descriptor padding" question.
   + Scales well for the client if network sizes grow.
   + Also scales well if the microdescriptor size grows. If we discover
     other big things we want the clients to know, this approach becomes
     increasingly appealing.
   - We have to modify circuit-building at the client side, since we're
     adding more steps.
   - We either add an extra round-trip of latency (if we use a separate
     RELAY_FETCH_MDESC cell to fetch it), or we do the even more complex
     approach of a hybrid CREATE_AND_FETCH_MDESC design.
   - We now force all relays to know microdescriptors for all relays,
     which may hurt potential future plans to get away from a clique

Now, note in all these variations that there's still extra stuff
in the consensus that clients don't need: we could take out the
hash-of-descriptor and the timestamp. Since these items change
daily-per-relay, consensus diffs will get way smaller. (Nobody's done
the math yet on how much smaller but I'm optimistic.) For the sake of
migration, we shouldn't drop them until 0.2.1.x is obsolete. (Otherwise
mirrors can't fetch them for old clients, and old clients can't know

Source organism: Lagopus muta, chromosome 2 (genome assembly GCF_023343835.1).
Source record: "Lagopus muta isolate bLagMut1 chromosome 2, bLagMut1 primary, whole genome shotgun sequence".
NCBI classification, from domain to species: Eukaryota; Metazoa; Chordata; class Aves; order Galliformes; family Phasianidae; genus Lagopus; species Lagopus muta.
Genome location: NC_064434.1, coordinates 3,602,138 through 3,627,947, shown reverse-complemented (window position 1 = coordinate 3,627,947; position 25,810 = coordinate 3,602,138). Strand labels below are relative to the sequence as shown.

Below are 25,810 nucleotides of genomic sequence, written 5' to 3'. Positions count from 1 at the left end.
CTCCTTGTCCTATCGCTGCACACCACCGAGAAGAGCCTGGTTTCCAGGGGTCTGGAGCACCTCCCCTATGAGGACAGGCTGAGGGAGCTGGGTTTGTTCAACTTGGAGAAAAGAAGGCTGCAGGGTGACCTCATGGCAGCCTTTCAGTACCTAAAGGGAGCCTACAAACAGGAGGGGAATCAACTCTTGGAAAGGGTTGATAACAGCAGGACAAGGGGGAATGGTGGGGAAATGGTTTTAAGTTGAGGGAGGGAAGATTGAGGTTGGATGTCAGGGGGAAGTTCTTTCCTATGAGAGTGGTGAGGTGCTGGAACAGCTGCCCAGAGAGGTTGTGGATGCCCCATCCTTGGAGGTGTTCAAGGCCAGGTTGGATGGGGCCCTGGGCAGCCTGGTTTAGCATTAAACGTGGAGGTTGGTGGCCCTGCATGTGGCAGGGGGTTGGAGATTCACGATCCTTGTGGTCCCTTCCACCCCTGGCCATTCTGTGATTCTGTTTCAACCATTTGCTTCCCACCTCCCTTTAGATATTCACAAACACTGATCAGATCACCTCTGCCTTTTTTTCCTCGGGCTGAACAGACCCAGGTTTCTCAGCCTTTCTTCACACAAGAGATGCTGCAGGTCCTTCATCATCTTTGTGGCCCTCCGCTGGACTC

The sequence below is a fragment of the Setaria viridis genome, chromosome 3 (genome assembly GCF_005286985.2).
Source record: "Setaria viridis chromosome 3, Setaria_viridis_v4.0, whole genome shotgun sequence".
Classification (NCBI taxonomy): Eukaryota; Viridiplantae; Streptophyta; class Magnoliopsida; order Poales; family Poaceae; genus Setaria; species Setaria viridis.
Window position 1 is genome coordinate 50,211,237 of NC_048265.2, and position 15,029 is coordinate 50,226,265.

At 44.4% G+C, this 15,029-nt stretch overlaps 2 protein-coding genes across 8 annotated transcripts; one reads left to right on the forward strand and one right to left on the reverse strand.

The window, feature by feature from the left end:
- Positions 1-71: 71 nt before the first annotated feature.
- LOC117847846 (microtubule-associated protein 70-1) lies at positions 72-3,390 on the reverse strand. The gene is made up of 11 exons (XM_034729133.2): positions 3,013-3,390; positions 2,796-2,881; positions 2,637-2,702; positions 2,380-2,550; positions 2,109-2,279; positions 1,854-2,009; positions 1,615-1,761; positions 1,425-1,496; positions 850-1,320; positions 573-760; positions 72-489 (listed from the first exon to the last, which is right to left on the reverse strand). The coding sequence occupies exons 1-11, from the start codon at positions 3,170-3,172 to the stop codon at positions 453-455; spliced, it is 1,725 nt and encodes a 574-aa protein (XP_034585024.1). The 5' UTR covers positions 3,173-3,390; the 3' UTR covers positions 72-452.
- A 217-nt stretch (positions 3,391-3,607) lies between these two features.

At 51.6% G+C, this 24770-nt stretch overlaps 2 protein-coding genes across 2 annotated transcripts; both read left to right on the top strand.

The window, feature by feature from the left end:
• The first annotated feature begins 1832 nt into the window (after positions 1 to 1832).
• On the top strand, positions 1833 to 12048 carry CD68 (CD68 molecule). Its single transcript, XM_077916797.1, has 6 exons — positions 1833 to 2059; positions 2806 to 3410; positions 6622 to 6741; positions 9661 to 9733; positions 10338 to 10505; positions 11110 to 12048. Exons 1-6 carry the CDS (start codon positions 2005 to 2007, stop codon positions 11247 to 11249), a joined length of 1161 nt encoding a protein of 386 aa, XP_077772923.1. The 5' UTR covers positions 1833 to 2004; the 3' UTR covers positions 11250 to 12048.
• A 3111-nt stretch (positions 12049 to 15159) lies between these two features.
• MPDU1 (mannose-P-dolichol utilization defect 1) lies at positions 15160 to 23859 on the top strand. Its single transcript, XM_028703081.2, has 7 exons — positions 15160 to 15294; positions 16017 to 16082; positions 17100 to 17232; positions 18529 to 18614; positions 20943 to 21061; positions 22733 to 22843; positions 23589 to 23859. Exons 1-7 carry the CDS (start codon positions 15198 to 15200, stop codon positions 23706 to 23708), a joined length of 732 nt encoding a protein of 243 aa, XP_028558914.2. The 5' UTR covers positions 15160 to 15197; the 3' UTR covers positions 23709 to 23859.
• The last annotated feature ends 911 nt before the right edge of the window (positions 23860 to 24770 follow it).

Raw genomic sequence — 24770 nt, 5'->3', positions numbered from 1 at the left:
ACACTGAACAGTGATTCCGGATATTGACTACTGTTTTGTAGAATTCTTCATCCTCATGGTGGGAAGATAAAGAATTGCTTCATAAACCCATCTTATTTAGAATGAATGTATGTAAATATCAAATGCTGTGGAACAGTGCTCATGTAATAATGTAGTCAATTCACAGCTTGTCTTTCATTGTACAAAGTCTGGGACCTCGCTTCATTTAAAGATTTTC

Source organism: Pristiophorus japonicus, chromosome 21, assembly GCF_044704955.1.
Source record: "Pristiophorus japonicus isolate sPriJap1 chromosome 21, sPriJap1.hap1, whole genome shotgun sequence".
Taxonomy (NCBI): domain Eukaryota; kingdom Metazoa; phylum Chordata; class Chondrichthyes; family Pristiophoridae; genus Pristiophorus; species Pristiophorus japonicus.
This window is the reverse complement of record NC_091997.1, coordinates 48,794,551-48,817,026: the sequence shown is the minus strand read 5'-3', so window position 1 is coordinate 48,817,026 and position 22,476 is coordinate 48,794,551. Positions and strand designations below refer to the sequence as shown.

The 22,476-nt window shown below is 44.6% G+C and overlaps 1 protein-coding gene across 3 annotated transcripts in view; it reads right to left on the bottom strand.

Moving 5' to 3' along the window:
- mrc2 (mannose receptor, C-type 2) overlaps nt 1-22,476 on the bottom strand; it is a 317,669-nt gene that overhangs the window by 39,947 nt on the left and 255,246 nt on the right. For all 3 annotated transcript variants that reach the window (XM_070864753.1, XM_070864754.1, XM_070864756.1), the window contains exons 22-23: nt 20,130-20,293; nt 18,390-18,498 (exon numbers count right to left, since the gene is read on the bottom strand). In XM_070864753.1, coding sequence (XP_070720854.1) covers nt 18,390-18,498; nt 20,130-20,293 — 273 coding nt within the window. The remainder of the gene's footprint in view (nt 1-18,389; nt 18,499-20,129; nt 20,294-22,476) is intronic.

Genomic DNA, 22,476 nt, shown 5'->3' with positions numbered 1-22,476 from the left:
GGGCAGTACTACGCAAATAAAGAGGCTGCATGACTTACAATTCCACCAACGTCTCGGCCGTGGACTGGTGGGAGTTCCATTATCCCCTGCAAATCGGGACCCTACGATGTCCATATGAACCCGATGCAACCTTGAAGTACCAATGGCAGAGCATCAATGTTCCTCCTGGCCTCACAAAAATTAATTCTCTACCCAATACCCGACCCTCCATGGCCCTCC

which ones to fetch.) (Sites like the torstatus page can still fetch all
the original signed server descriptors, if we make the votes available
that list the hash-of-descriptor that each authority voted on.)

I think which choice we take depends on the properties of the
  Option 1 is the best choice if it stays small and changes often (at
    least daily), since caching it separately from the consensus doesn't
    save us much bandwidth.
  Option 2 is the best choice if it stays small and changes seldom.
  Option 3 is the best choice if it grows large.

For the current situation -- onion keys that rotate weekly -- I think
option 2 is the winner. But if we later add something that changes often,
then option 2 is going to feel like a hassle compared to the simpler
and just as efficient option 1. And if we ever add a lot more bytes,
then we're going to want to move to option 3.

Does that mean we should go with option 2, and keep this discussion in
mind next time we want to add more items to the consensus?

While I'm at it, what's a good way to version the microdescriptor? We
could just stick a version byte at the front, but what does a client do
if it encounters a version it doesn't recognize? About the only plan
I can come up with is to put a version byte in front, and if we want
to add things just add them, and clients ignore stuff beyond what they
know to look for in a given version. If we need to change the version,
we teach clients about both while still using the old one, and once
all the clients have upgraded we switch to the new one (at which point
clients can then forget how to understand the old one). Slow process.

Another point to ponder: nickm was talking about having relays generate
their own microdescriptors and sign them, and then maybe saving space
by not including the signature when clients fetch it. I think the
microdescriptor should be a straight transform from the 'real' descriptor,
and so it doesn't need any signature or timestamp. Relays don't even
need to know that they exist, except as opaque blobs that they mirror.